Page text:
A prevailing defendant in a Fair Debt Collection Practices Act case can recover costs even without a court finding that the plaintiff filed suit in bad faith and for the purpose of harassment, the U.S. Supreme Court has ruled in Marx v. General Revenue Corp. The Supreme Court rejected the plaintiff’s argument that a court’s authority to award costs under Federal Rule of Civil Procedure 54(d) was superseded by the FDCPA’s cost provision to only allow a court to award costs if such a finding is made. For a more detailed summary of the decision, see our legal alert.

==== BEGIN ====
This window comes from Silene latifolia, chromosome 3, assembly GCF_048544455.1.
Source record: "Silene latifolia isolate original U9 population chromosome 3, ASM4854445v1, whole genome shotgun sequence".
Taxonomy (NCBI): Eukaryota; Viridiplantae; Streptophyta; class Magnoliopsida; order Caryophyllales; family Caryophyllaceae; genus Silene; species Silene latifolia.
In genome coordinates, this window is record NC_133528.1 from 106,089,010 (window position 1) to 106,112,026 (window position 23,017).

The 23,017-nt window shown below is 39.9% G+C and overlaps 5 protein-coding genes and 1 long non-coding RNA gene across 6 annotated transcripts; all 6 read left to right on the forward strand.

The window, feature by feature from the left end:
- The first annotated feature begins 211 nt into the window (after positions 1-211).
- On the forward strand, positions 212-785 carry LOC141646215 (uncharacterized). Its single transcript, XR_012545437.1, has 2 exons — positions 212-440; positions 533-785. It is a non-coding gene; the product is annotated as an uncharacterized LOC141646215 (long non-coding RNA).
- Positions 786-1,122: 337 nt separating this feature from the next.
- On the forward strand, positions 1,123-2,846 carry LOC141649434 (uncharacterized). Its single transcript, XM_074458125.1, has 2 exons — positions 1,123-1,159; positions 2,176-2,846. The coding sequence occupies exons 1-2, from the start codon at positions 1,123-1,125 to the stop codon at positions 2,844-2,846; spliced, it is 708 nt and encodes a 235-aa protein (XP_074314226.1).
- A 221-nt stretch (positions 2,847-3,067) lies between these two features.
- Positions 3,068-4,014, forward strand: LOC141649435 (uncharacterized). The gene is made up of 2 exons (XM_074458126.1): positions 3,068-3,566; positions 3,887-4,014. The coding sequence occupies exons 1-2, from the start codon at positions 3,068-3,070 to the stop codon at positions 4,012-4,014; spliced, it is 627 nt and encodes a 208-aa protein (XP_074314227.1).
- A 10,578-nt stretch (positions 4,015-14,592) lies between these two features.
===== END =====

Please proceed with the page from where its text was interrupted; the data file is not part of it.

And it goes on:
The decision represents a defeat for the CFPB, which, jointly with the Federal Trade Commission and U.S. Department of Justice, had filed an amicus brief in the Supreme Court supporting the plaintiff’s position. The brief was filed as part of the CFPB’s amicus program. Other amicus briefs filed by the CFPB have included briefs filed in several federal circuit courts on the question of whether a borrower must file a lawsuit seeking rescission under TILA within three years of loan consummation. In all of the amicus briefs it has filed so far, the CFPB has aligned itself against the industry and supported the consumer’s position.